A lot of photographers gravitate to cemeteries to explore and indulge their creative sides. There are attractive compositional elements -- chiefly lines, shapes and patterns. Plus, there's the fact that cemeteries usually have low people traffic, which means you have the time and opportunity to set up photographic compositions without worrying about needing to pause for or interfere with others. And even if there is someone else there, and they happen to emerge at a spot where you want to spend time to photograph, the larger cemeteries are expansive enough that you can find something elsewhere on the grounds to shoot while waiting for your prime spot to free up.
As for the smaller cemeteries, there is rarely any foot traffic. Still, when I arrived at the Hamer family cemetery at the park on Thursday, I knew there were other people in the park, that they eventually would leave the same way I came in, and that they, too, might react the way I did when I came upon the cemetery. So, I decided to act quickly.
It turned out to be a good move. I tried to compose and shoot quickly, and about a half-hour into my shoot, right about at the point when I was preparing to wrap up my time there, an elderly couple drove into the modest parking area on the opposite side of the access road then strolled in. I had just left through the stone-arched access and was shooting some closeups of the stone wall along the perimeter when they entered. So we each had sole access to the grounds for our visit.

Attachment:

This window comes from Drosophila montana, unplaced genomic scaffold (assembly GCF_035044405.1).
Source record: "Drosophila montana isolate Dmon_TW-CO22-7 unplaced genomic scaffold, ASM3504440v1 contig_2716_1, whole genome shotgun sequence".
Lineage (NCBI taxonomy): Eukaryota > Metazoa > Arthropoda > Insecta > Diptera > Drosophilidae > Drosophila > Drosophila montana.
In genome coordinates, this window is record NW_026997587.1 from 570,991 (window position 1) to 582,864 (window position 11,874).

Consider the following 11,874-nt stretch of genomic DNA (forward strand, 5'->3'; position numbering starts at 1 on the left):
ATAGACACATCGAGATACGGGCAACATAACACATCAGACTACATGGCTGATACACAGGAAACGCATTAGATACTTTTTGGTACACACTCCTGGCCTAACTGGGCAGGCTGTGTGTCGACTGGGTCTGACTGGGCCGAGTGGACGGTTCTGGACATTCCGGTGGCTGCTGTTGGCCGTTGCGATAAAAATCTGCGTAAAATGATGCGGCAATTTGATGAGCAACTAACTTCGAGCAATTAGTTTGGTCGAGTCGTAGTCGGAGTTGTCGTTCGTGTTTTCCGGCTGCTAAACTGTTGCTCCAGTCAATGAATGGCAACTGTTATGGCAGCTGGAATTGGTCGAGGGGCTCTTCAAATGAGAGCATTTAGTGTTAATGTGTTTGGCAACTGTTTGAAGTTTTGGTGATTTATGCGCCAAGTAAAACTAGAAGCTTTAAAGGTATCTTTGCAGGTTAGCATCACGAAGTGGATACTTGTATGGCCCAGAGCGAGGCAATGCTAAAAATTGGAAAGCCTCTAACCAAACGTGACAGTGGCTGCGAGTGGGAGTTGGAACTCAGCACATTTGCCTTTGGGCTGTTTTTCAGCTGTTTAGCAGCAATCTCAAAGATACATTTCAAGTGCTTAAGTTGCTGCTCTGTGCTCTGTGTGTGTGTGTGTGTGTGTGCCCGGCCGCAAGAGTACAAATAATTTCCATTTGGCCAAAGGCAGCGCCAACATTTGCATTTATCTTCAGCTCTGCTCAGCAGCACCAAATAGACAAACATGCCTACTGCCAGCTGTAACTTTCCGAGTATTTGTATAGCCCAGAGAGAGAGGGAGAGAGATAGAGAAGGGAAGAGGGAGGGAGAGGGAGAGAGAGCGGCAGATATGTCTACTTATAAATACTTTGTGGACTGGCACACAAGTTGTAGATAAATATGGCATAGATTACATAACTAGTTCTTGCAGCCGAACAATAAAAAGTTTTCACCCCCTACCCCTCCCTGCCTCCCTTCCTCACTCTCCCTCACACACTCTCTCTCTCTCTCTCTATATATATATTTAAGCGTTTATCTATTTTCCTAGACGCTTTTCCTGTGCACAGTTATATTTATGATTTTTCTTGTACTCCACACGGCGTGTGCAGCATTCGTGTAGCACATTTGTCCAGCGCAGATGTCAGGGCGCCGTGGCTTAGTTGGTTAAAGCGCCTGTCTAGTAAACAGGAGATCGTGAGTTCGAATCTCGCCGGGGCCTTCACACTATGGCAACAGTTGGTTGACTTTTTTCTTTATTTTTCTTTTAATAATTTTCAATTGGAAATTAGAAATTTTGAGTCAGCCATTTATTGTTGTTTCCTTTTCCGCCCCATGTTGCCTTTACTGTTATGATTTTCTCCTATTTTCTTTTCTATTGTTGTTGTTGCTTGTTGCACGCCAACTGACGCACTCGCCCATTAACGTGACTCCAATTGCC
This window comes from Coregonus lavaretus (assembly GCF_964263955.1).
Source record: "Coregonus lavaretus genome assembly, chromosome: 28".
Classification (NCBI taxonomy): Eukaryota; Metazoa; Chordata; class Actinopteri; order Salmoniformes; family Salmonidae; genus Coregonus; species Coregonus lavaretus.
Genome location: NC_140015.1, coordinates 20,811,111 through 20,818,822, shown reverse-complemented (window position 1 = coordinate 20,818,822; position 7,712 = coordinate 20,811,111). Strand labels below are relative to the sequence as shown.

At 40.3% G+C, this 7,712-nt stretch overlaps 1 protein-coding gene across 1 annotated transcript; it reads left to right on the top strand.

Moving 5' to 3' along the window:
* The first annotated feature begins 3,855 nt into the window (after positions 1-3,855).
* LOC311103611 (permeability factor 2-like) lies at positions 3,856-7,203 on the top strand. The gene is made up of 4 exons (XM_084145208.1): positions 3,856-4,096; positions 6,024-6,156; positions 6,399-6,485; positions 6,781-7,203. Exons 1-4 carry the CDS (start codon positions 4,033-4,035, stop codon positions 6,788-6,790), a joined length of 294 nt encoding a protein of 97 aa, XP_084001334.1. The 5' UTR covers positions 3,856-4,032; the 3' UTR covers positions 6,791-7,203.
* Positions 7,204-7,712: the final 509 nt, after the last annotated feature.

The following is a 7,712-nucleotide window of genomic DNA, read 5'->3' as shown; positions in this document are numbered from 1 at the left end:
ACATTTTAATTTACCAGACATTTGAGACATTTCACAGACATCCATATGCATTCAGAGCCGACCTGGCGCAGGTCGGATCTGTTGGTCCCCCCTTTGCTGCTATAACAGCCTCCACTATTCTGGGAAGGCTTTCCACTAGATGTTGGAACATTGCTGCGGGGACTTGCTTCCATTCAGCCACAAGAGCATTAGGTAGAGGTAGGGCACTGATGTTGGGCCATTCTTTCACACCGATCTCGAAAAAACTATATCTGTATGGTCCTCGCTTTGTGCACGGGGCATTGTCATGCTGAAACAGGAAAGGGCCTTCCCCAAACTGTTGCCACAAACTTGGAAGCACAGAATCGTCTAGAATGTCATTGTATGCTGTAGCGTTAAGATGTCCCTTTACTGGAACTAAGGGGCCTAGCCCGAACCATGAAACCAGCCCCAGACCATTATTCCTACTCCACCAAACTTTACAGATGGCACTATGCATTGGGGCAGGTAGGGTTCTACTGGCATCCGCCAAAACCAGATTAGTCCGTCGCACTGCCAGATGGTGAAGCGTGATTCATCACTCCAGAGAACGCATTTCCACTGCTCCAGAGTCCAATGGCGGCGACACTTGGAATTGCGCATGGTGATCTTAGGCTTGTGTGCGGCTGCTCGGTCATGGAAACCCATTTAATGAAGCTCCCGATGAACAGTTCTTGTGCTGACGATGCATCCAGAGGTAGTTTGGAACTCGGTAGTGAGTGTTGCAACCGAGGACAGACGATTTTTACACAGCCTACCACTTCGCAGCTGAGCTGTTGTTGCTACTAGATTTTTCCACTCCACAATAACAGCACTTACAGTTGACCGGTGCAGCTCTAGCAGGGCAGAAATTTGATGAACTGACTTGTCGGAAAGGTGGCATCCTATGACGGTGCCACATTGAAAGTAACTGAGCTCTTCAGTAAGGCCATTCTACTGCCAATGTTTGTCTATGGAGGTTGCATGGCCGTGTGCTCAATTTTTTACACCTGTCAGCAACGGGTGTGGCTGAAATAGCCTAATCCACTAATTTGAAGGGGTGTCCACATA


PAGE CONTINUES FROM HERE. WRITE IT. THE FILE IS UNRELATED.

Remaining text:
And again, in the spirit of yesterday's cathartic "honesty" exercise, I admit that I neglected to take the time to appreciate the Hamer family history before deciding what pictures to compose. I learned a few things afterward that would have been nice to know at the time I did my picture-taking.
The cemetery is described as a resting place for descendants of Thomas Hamer Jr., who was born while his family -- which came to the New World from England -- was living in Pennsylvania. He died in Lawrence County in 1829 and initially was interred in Jolly Cemetery in Lawrence County's Bono Township. His remains were moved to the Spring Mill site in 1937. Oddly, his wife, Hannah McNeal Hamer, died in Jamestown, N.Y., in 1811, and is buried in New York, not with her husband in Indiana. I couldn't find any information telling me when the Hamers moved to Indiana, so it's possible they were still living out East when she died.
Unfortunately, I didn't know the above to look for Thomas' grave spot while I was there. It would have been nice to have had that.
And oh, since the 1930s, Hamer's descendants have held a reunion every year ... at Spring Mill State Park.
You can find a gallery of my photos from the visit to Spring Mill State Park -- both the Pioneer Village and the cemetery -- at my site at SmugMug.
Above: This monument attempts to lay out the generational history of family members interred in the cemetery.
Above: The stoned-arch entrance to the grounds.
Above and below: Flags mark the graves of family members who served in the U.S. armed forces.
Above: One of the most striking plots in the cemetery was this large monument for a girl who died Oct. 26, 1877, at the age of 1 year, 5 days.
Above and below: Rear and front views of an oddity I don't recall ever noticing in a cemetery before -- stone-column supports for grave markers.
Above: I posted this photo at my photo page on Facebook the other day, rhetorically wondering what became of Sarah Cleveland. One person commented to the post, offering the only things I could think of, too; Sarah remarried and was buried alongside that husband, or ... there was some disharmony in this marriage, and her descendants elected to bury her elsewhere.
Above: A photo to indicate that descendants with surnames other than Hamer are buried there, too.
Above: I took and included this image because of the landscaping invested at this plot.
A shot of the arched entrance from inside the cemetery ... and to offer perspective for the photo below.
Above: I was taking photos of this wall, lining the perimeter at the entrance, when the elderly couple arrived.